I know most of you already know, but this post is to help brings others up to speed:
Ohms Law, for electronics, takes Resistance (Ohms), Voltage (Volts), Current (Amps) and Power (watts) and with a set of equations gives a very accurate prediction of each and every quantity, only requiring two input quantity's.
A Current Sensing Resistor (CSR) uses the equation: Current ( I ) = Voltage ( V ) / Resistance ( R )
Because the Voltage Drop over a Resistance can be measured very accurately, and using a small resistance so as to not impede the Circuit much, we can get a very good idea of the Current in the Circuit. In the following example, we need to keep in mind the Units, using milliOhms requires a correction as will be shown.
Using Ohms Law, the Current through a 1 Ohm Resistor when 1 Volt is applied across it, is 1 Ampere: I = V / R = 1 / 1 = 1
In the above example, the Values chosen are:
- Resistance = 1.1 Ohms
- Voltage = 1 Volt
So, the equation, again: I = V / R = 1 / 1.1 = 0.90909
In the above simulation we get: 09098
Note: We are measuring a Voltage Drop across a Resistor that is 1/10th of an Ohm! We need to account for this because this resistor is 1/10th of of an Ohm, for the Total Circuit Resistance.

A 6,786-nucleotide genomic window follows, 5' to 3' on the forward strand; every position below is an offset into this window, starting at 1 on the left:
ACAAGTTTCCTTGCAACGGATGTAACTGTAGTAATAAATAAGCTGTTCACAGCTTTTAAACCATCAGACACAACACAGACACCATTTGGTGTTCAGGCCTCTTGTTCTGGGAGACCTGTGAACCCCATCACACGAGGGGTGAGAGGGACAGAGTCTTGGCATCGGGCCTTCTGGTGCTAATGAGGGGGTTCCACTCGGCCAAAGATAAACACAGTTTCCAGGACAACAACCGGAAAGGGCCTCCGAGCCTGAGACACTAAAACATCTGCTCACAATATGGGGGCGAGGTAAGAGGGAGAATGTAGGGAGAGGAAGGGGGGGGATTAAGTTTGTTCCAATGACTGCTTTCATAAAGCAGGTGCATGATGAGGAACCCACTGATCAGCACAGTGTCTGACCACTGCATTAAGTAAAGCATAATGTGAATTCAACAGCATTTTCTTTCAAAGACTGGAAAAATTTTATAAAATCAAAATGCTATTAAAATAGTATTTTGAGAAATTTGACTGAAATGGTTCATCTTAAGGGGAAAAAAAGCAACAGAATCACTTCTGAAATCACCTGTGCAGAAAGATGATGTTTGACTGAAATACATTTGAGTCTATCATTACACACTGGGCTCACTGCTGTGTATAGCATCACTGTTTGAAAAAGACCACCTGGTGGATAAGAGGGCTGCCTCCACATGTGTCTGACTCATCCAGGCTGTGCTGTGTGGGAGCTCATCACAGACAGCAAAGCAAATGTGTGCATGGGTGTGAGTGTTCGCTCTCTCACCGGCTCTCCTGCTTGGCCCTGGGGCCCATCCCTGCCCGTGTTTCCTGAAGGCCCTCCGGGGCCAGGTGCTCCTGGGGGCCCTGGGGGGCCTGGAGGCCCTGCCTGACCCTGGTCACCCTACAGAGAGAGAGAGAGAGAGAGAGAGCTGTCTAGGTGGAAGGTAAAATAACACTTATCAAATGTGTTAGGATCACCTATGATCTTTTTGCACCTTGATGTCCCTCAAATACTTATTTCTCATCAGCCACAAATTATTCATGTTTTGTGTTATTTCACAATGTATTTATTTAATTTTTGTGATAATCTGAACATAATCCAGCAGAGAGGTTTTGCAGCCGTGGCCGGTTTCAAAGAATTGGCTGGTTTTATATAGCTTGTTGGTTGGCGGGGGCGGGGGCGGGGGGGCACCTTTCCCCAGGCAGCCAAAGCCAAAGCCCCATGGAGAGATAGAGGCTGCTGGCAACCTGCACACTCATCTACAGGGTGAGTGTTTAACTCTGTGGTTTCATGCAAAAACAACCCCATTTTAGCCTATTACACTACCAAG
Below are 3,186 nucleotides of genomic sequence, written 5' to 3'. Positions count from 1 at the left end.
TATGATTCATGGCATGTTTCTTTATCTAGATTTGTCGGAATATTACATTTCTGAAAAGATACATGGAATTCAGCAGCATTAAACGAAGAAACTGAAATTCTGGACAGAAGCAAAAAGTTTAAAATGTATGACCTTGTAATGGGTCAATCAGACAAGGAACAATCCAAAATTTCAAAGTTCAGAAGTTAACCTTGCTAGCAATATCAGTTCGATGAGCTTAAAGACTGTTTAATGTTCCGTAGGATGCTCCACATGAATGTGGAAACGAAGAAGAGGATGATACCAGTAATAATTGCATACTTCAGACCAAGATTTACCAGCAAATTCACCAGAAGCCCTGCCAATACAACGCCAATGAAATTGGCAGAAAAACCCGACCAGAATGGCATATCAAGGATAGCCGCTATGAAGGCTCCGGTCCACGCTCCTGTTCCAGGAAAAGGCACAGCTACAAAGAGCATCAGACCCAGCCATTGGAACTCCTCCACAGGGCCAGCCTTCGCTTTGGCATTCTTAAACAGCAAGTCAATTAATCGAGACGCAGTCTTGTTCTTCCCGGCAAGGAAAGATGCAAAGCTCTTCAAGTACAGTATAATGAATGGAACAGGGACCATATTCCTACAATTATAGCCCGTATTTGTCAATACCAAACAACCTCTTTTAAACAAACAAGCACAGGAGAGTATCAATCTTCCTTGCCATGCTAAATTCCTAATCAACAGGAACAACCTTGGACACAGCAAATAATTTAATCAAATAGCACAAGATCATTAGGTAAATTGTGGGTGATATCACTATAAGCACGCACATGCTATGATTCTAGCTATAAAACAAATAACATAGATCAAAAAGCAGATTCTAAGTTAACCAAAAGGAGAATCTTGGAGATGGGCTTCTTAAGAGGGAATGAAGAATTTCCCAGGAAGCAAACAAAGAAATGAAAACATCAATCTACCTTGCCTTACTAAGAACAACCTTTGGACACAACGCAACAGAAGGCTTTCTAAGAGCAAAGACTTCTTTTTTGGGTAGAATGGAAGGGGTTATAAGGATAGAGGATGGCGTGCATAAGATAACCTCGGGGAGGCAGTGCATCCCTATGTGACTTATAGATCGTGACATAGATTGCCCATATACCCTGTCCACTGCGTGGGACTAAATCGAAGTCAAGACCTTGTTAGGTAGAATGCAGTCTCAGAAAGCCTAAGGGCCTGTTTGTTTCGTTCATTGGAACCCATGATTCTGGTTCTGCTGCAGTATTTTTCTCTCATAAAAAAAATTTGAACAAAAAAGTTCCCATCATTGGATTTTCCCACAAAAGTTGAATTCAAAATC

A correction factor of 10 must be applied! We have an easy option however! Setting the Oscilloscope Probe to 10x can automatically account for this correction, giving us:
09098 x 10 = 0.9098
Which is correct up to three decimal places, where the simulation perhaps accounting for trace resistance, 0.0008 of an Amp difference. Also rounding may play a part in this figure.
Calculated Resistance: 1.09914 for the given Current: 0.9098
Measuring, or observing Current is really important! Its a key step in understanding what Coils are doing, an observing how they interact together! We have learnt this in The Mr Preva Experiment!
I have covered some of this before, but, the measurement Blocks I have built, are very valuable little devices!
My Metal Strip Through Hole Current Sensing Resistors are 0.1 Ohms ±1% and have very little Inductance.
The following video is very good, but has a lot of silliness, I don't recommend using high Voltage or Hi Current, please be careful!
Also, watch wire length, no matter weather it is "Non-Inductive" it can still create problems!